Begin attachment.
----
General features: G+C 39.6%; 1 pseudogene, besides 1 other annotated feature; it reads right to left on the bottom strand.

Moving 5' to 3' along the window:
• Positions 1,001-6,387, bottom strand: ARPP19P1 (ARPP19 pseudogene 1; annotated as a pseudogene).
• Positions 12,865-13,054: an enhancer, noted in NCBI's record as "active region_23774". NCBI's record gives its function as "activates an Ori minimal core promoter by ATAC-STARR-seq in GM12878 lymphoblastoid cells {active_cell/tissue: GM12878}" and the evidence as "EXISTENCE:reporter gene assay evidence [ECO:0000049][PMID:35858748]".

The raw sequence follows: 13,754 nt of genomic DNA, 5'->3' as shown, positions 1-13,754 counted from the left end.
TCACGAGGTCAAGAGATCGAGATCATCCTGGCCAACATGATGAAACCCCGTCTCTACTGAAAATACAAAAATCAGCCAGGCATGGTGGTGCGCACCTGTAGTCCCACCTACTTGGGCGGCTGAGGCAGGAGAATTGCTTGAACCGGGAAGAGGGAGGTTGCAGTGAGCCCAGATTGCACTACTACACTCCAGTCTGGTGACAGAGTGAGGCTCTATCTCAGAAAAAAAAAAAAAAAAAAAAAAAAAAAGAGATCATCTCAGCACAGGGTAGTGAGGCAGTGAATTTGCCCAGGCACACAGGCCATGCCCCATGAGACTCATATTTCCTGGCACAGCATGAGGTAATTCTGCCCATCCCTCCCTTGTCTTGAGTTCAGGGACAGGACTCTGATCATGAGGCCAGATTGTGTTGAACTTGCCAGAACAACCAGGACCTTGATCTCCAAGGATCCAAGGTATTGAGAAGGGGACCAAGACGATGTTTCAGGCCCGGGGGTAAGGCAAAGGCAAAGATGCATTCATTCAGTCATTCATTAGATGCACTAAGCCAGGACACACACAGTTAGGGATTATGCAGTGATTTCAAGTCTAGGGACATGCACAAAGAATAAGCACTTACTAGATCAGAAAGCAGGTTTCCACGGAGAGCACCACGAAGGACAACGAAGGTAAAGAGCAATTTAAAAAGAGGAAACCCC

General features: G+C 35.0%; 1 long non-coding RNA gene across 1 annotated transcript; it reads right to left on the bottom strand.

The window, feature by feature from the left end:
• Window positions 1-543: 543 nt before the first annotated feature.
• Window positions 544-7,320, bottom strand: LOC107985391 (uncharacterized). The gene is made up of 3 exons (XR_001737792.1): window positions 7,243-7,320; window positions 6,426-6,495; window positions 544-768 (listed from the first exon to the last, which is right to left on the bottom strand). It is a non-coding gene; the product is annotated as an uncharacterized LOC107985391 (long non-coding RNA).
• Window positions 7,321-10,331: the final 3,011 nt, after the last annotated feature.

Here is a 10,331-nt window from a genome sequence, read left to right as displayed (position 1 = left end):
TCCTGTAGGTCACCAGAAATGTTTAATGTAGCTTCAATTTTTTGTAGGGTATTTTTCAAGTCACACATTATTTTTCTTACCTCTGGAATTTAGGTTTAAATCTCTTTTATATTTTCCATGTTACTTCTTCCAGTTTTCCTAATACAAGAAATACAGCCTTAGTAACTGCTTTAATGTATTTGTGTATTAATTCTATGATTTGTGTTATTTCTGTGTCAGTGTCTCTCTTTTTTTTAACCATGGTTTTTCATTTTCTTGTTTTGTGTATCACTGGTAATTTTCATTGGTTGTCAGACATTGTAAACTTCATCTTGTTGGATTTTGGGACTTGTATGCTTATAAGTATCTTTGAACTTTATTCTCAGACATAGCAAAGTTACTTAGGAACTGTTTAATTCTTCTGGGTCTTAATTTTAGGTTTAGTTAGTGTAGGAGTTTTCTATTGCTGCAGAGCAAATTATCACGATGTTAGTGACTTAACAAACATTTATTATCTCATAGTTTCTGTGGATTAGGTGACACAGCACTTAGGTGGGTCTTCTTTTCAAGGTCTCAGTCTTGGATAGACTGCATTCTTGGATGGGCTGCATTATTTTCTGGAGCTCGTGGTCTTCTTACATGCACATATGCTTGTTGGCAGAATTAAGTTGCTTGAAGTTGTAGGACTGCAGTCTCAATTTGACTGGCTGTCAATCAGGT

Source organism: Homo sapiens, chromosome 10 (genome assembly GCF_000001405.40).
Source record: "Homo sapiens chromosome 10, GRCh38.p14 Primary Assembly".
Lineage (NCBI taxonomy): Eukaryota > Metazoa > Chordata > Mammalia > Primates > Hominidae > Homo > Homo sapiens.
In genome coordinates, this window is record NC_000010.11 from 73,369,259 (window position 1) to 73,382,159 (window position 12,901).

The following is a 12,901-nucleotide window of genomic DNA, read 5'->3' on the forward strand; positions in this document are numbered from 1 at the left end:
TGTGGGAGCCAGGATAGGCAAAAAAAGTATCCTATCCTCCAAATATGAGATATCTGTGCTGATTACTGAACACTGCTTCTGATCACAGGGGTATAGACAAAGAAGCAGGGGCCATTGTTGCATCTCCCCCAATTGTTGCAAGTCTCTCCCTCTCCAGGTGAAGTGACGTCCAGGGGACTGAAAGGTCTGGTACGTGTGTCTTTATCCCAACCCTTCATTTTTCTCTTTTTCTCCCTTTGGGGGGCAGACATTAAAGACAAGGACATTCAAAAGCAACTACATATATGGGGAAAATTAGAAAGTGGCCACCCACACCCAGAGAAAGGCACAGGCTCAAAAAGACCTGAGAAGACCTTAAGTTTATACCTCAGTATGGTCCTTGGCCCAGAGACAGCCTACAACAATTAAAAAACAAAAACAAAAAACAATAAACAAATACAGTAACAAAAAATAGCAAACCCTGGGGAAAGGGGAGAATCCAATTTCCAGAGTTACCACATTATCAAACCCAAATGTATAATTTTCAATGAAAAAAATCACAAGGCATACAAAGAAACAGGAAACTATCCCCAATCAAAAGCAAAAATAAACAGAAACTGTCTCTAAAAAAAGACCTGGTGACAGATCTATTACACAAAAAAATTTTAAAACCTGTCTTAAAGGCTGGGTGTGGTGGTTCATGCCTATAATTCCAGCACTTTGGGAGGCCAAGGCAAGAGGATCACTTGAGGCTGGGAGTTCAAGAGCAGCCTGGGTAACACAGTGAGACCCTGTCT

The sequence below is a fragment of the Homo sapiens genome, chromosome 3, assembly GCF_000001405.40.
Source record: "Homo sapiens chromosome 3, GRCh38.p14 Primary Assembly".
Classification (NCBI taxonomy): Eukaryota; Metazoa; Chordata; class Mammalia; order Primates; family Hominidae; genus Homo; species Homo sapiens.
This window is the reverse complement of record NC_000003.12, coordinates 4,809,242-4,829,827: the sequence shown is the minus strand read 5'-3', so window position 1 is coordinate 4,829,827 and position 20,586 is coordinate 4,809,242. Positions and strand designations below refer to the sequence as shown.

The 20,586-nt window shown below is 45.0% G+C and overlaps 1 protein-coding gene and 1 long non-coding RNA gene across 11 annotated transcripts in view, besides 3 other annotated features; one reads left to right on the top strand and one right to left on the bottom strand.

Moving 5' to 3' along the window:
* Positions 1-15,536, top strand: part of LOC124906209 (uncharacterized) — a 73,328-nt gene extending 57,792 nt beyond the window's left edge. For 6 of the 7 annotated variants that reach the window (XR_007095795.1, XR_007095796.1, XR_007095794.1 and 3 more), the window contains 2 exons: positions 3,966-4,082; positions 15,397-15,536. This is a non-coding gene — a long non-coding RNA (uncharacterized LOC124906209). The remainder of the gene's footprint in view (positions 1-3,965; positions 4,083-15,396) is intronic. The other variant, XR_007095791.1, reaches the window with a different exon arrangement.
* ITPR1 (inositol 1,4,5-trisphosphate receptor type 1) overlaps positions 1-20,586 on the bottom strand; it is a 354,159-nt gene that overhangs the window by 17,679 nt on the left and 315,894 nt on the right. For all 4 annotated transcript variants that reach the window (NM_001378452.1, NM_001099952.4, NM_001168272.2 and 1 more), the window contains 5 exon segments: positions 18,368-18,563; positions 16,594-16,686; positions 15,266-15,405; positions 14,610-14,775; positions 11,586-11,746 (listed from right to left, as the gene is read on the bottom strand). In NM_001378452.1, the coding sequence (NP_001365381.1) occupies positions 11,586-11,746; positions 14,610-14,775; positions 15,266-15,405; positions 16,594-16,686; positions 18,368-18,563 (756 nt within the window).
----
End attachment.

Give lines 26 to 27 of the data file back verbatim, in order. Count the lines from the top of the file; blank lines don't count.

* Positions 1-15,536, top strand: part of LOC124906209 (uncharacterized) — a 73,328-nt gene extending 57,792 nt beyond the window's left edge. For 6 of the 7 annotated variants that reach the window (XR_007095795.1, XR_007095796.1, XR_007095794.1 and 3 more), the window contains 2 exons: positions 3,966-4,082; positions 15,397-15,536. This is a non-coding gene — a long non-coding RNA (uncharacterized LOC124906209). The remainder of the gene's footprint in view (positions 1-3,965; positions 4,083-15,396) is intronic. The other variant, XR_007095791.1, reaches the window with a different exon arrangement.
* ITPR1 (inositol 1,4,5-trisphosphate receptor type 1) overlaps positions 1-20,586 on the bottom strand; it is a 354,159-nt gene that overhangs the window by 17,679 nt on the left and 315,894 nt on the right. For all 4 annotated transcript variants that reach the window (NM_001378452.1, NM_001099952.4, NM_001168272.2 and 1 more), the window contains 5 exon segments: positions 18,368-18,563; positions 16,594-16,686; positions 15,266-15,405; positions 14,610-14,775; positions 11,586-11,746 (listed from right to left, as the gene is read on the bottom strand). In NM_001378452.1, the coding sequence (NP_001365381.1) occupies positions 11,586-11,746; positions 14,610-14,775; positions 15,266-15,405; positions 16,594-16,686; positions 18,368-18,563 (756 nt within the window).